By: Isa Goldberg
September 19, 2019: A horrible comedy, or rather a comedy that runs amok with horrible behaviors, Eureka Day, Colt Coeur’s new production at the Walkerspace in downtown Manhattan, is a laugh riot.
Set in an elementary school library at the titular Eureka Day School, in Berkley, CA, Jonathan Spector’s satire explores the excessively PC behavior of the tongue-waging liberal parents who serve on the school’s board. In spite of the fact that they’re all pretty similar, they’re challenged when it comes to forging simple agreements.
The conversation is friendly at first, but when a mumps outbreak threatens the well-being of every child in school, the conflict between individual good versus the good of the group becomes a culture war beyond all culture wars.
To deal with the problem, school director, Don, initiates a “community activated conversation” with parents, on the school’s FaceBook page. The agitating sounds of digital notifications (sound designer, Amy Altadonna) Ka-plop, Ping, Zing, Ka-ping – implode in our ears, accompanying their commentary. The onstage conversation from the board gets dwarfed by the social media noise – the lurid posts from concerned parents.
Finally, one parent writes, “We have a winner. First Nazi reference.” And it’s not the last. As a metaphor of course, that is insanely over the top. Still, it highlights a community’s fear of being overrun by the belief systems of others.
A new voice in New York theater, Spector has crafted a play that digs into the zeitgeist of hostility, and trolling in a wickedly funny way. Specifically, of course, this story draws on the national panic over the recent measles outbreak. The anti-vaccine movement, prompted by a medical journal suggesting that vaccines could cause autism, spurred an epidemic of fear.
People with faith-based objections, along with others inspired to create all-natural lives for their children, clung to this movement, even when the autism connection proved fraudulent, and was retracted. But the issue, precisely because it does not parallel party politics, allows the audience to delve into the nature of dialogue, and consensus versus discord.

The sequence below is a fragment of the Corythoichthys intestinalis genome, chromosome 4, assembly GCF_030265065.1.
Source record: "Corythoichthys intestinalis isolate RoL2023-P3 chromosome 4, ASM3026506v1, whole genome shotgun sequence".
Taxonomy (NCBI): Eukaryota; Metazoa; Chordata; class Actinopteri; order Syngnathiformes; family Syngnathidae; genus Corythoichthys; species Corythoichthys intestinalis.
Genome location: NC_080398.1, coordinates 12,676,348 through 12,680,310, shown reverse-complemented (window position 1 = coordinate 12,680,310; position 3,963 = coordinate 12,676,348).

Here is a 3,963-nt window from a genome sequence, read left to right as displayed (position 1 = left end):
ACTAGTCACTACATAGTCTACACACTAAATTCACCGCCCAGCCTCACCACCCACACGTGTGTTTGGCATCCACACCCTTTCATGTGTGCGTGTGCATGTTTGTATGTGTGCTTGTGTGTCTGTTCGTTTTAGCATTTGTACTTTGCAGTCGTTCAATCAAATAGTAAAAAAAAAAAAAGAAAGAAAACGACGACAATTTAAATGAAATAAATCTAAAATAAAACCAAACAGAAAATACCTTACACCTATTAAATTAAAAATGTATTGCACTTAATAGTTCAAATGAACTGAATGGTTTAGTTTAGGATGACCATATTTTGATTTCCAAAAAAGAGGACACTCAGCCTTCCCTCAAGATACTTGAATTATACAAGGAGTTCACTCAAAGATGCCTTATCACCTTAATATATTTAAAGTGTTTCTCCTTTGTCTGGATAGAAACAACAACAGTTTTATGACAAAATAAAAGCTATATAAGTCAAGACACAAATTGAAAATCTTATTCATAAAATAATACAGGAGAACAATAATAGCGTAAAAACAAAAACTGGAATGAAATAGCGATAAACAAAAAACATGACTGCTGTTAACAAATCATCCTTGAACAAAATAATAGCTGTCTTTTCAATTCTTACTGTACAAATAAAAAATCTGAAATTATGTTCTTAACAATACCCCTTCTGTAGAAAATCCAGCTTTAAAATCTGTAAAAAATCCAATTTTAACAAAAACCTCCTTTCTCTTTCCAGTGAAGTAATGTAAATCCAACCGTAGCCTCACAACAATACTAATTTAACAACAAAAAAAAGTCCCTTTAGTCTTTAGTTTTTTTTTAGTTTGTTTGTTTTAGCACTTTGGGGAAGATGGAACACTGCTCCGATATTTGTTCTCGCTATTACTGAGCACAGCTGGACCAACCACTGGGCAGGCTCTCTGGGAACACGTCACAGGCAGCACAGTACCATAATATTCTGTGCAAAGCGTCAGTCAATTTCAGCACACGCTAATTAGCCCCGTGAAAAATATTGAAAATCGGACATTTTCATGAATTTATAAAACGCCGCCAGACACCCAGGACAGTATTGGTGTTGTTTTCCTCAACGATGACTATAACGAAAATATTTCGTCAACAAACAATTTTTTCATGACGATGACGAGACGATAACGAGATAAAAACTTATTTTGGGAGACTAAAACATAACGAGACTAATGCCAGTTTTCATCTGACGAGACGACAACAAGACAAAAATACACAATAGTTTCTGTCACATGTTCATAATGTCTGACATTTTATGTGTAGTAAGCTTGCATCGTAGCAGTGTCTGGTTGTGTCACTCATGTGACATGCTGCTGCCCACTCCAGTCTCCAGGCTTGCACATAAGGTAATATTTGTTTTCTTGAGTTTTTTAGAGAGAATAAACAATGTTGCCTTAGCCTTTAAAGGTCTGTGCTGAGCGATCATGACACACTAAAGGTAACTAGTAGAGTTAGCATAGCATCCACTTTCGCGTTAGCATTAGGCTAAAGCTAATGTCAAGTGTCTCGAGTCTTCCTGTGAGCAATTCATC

Indeed, the story turns deadly serious when one board member’s child becomes seriously ill with the virus. Finally, the characters we meet as stereotypes in the first act become somewhat more complex as we hear about their personal experience, and motivation.
Brian Wiles’ Eli, an overly loquacious and privileged white man who believes in an open marriage, and every other conceivable notion of free expression, becomes a far more subtle adult by the end of the play. And K.K. Moggie as the single mother with an unvaccinated child chooses more socially condonable behaviors by the play’s end.
As portrayed by Kate Cullen Roberts, Suzanne, a white bread Midwesterner with several children in the school, wins our empathy in spite of her unpolitic views. In contrast, Elizabeth Carter as Corina, an African American lesbian, and the newest member of the board, integrates rather quickly, and rightfully so.
Well known to New York audiences, Thomas Jay Ryan portrays Don, the sweetly benign school director who reads Rumi’s mystical poetry at board meetings, but plays dodge ball when it comes to making decisions.
John McDermott’s set of tiny colorful kindergarten chairs, book shelves, and drawings, is highlighted by a poster that reads, “What does social justice mean to me?” And Adrienne Campbell-Holt’s direction turns this frenetic comedy into human drama with deft sleight of hand.
Eureka Day opened August 29, 2019, at Walkerspace and runs through September 21, 2019
For Tickets and Information: coltcoeur.org
Photography: Robert Altman